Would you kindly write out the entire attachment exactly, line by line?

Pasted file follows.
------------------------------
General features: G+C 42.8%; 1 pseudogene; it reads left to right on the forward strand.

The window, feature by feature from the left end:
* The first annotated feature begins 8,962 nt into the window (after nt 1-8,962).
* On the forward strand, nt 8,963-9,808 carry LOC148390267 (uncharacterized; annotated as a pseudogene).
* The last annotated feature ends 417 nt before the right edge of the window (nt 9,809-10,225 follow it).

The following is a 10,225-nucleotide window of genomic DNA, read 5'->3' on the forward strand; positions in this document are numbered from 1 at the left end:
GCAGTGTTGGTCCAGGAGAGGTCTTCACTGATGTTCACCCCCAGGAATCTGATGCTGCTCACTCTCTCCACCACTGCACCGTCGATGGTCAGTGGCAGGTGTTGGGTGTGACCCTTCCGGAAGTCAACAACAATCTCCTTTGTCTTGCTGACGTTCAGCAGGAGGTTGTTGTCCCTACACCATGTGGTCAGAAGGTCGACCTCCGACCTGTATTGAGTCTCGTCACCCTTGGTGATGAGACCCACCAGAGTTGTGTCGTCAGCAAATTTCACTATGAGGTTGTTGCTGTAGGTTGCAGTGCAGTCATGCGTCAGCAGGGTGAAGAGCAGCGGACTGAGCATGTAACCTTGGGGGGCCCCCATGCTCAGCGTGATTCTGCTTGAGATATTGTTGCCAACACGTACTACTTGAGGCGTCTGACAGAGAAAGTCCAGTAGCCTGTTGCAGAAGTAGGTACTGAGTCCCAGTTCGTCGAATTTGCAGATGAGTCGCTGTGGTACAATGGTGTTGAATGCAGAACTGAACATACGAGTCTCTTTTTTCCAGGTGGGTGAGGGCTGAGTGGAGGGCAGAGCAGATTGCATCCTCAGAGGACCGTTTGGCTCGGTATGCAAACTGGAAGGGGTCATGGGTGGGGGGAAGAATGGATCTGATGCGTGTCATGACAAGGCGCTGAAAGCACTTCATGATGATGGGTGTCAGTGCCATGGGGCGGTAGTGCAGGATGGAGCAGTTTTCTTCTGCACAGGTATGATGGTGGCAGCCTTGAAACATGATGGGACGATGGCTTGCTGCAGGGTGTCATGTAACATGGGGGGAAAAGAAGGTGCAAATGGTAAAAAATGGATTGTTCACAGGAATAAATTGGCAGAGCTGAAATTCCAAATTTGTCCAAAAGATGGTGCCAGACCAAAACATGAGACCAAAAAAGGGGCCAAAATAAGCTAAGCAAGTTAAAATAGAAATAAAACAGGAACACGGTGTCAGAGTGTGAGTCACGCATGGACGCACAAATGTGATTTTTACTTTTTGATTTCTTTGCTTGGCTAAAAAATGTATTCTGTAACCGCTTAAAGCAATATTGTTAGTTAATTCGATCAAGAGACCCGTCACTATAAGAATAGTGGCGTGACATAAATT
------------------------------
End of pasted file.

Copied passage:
General features: G+C 42.8%; 1 pseudogene; it reads left to right on the forward strand.

The window, feature by feature from the left end:
* The first annotated feature begins 8,962 nt into the window (after nt 1-8,962).
* On the forward strand, nt 8,963-9,808 carry LOC148390267 (uncharacterized; annotated as a pseudogene).
* The last annotated feature ends 417 nt before the right edge of the window (nt 9,809-10,225 follow it).

The following is a 10,225-nucleotide window of genomic DNA, read 5'->3' on the forward strand; positions in this document are numbered from 1 at the left end:
GCAGTGTTGGTCCAGGAGAGGTCTTCACTGATGTTCACCCCCAGGAATCTGATGCTGCTCACTCTCTCCACCACTGCACCGTCGATGGTCAGTGGCAGGTGTTGGGTGTGACCCTTCCGGAAGTCAACAACAATCTCCTTTGTCTTGCTGACGTTCAGCAGGAGGTTGTTGTCCCTACACCATGTGGTCAGAAGGTCGACCTCCGACCTGTATTGAGTCTCGTCACCCTTGGTGATGAGACCCACCAGAGTTGTGTCGTCAGCAAATTTCACTATGAGGTTGTTGCTGTAGGTTGCAGTGCAGTCATGCGTCAGCAGGGTGAAGAGCAGCGGACTGAGCATGTAACCTTGGGGGGCCCCCATGCTCAGCGTGATTCTGCTTGAGATATTGTTGCCAACACGTACTACTTGAGGCGTCTGACAGAGAAAGTCCAGTAGCCTGTTGCAGAAGTAGGTACTGAGTCCCAGTTCGTCGAATTTGCAGATGAGTCGCTGTGGTACAATGGTGTTGAATGCAGAACTGAACATACGAGTCTCTTTTTTCCAGGTGGGTGAGGGCTGAGTGGAGGGCAGAGCAGATTGCATCCTCAGAGGACCGTTTGGCTCGGTATGCAAACTGGAAGGGGTCATGGGTGGGGGGAAGAATGGATCTGATGCGTGTCATGACAAGGCGCTGAAAGCACTTCATGATGATGGGTGTCAGTGCCATGGGGCGGTAGTGCAGGATGGAGCAGTTTTCTTCTGCACAGGTATGATGGTGGCAGCCTTGAAACATGATGGGACGATGGCTTGCTGCAGGGTGTCATGTAACATGGGGGGAAAAGAAGGTGCAAATGGTAAAAAATGGATTGTTCACAGGAATAAATTGGCAGAGCTGAAATTCCAAATTTGTCCAAAAGATGGTGCCAGACCAAAACATGAGACCAAAAAAGGGGCCAAAATAAGCTAAGCAAGTTAAAATAGAAATAAAACAGGAACACGGTGTCAGAGTGTGAGTCACGCATGGACGCACAAATGTGATTTTTACTTTTTGATTTCTTTGCTTGGCTAAAAAATGTATTCTGTAACCGCTTAAAGCAATATTGTTAGTTAATTCGATCAAGAGACCCGTCACTATAAGAATAGTGGCGTGACATAAATT